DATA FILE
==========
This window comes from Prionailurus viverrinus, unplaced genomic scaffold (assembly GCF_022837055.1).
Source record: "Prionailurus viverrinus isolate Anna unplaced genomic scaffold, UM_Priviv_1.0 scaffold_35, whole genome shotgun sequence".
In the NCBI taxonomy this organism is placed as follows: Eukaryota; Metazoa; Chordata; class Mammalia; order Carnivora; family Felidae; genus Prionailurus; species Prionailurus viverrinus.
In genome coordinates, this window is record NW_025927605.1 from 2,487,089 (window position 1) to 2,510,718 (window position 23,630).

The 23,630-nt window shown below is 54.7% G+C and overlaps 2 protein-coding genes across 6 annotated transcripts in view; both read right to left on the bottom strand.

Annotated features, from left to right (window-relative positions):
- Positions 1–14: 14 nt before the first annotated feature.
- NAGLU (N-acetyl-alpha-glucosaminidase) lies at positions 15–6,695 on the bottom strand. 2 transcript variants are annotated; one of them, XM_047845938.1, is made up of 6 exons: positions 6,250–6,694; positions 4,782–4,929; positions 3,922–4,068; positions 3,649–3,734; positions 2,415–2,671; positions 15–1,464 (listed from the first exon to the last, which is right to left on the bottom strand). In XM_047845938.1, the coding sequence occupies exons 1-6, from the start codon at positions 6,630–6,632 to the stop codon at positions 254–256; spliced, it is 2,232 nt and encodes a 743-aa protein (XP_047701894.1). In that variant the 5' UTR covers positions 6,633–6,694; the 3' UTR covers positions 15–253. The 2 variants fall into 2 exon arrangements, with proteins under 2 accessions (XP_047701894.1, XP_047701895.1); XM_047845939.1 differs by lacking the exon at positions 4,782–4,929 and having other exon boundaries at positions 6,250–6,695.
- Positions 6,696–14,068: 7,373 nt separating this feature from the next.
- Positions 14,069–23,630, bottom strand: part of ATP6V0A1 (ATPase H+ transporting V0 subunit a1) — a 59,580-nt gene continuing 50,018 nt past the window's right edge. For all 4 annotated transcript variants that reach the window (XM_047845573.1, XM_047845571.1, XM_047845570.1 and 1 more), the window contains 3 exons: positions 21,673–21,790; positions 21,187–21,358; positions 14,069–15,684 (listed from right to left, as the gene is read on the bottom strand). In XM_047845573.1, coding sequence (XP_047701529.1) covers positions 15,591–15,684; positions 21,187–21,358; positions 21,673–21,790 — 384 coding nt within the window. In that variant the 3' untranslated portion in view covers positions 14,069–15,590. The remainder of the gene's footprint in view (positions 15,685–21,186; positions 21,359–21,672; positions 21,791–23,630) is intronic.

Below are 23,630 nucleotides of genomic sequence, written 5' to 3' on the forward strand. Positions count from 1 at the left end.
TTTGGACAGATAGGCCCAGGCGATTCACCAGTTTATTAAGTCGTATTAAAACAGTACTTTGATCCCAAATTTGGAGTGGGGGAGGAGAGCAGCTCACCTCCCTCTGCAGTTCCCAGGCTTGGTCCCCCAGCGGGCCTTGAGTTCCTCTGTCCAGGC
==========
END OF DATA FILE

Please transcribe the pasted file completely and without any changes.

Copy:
This window comes from Prionailurus viverrinus, unplaced genomic scaffold (assembly GCF_022837055.1).
Source record: "Prionailurus viverrinus isolate Anna unplaced genomic scaffold, UM_Priviv_1.0 scaffold_35, whole genome shotgun sequence".
In the NCBI taxonomy this organism is placed as follows: Eukaryota; Metazoa; Chordata; class Mammalia; order Carnivora; family Felidae; genus Prionailurus; species Prionailurus viverrinus.
In genome coordinates, this window is record NW_025927605.1 from 2,487,089 (window position 1) to 2,510,718 (window position 23,630).

The 23,630-nt window shown below is 54.7% G+C and overlaps 2 protein-coding genes across 6 annotated transcripts in view; both read right to left on the bottom strand.

Annotated features, from left to right (window-relative positions):
- Positions 1–14: 14 nt before the first annotated feature.
- NAGLU (N-acetyl-alpha-glucosaminidase) lies at positions 15–6,695 on the bottom strand. 2 transcript variants are annotated; one of them, XM_047845938.1, is made up of 6 exons: positions 6,250–6,694; positions 4,782–4,929; positions 3,922–4,068; positions 3,649–3,734; positions 2,415–2,671; positions 15–1,464 (listed from the first exon to the last, which is right to left on the bottom strand). In XM_047845938.1, the coding sequence occupies exons 1-6, from the start codon at positions 6,630–6,632 to the stop codon at positions 254–256; spliced, it is 2,232 nt and encodes a 743-aa protein (XP_047701894.1). In that variant the 5' UTR covers positions 6,633–6,694; the 3' UTR covers positions 15–253. The 2 variants fall into 2 exon arrangements, with proteins under 2 accessions (XP_047701894.1, XP_047701895.1); XM_047845939.1 differs by lacking the exon at positions 4,782–4,929 and having other exon boundaries at positions 6,250–6,695.
- Positions 6,696–14,068: 7,373 nt separating this feature from the next.
- Positions 14,069–23,630, bottom strand: part of ATP6V0A1 (ATPase H+ transporting V0 subunit a1) — a 59,580-nt gene continuing 50,018 nt past the window's right edge. For all 4 annotated transcript variants that reach the window (XM_047845573.1, XM_047845571.1, XM_047845570.1 and 1 more), the window contains 3 exons: positions 21,673–21,790; positions 21,187–21,358; positions 14,069–15,684 (listed from right to left, as the gene is read on the bottom strand). In XM_047845573.1, coding sequence (XP_047701529.1) covers positions 15,591–15,684; positions 21,187–21,358; positions 21,673–21,790 — 384 coding nt within the window. In that variant the 3' untranslated portion in view covers positions 14,069–15,590. The remainder of the gene's footprint in view (positions 15,685–21,186; positions 21,359–21,672; positions 21,791–23,630) is intronic.

Below are 23,630 nucleotides of genomic sequence, written 5' to 3' on the forward strand. Positions count from 1 at the left end.
TTTGGACAGATAGGCCCAGGCGATTCACCAGTTTATTAAGTCGTATTAAAACAGTACTTTGATCCCAAATTTGGAGTGGGGGAGGAGAGCAGCTCACCTCCCTCTGCAGTTCCCAGGCTTGGTCCCCCAGCGGGCCTTGAGTTCCTCTGTCCAGGC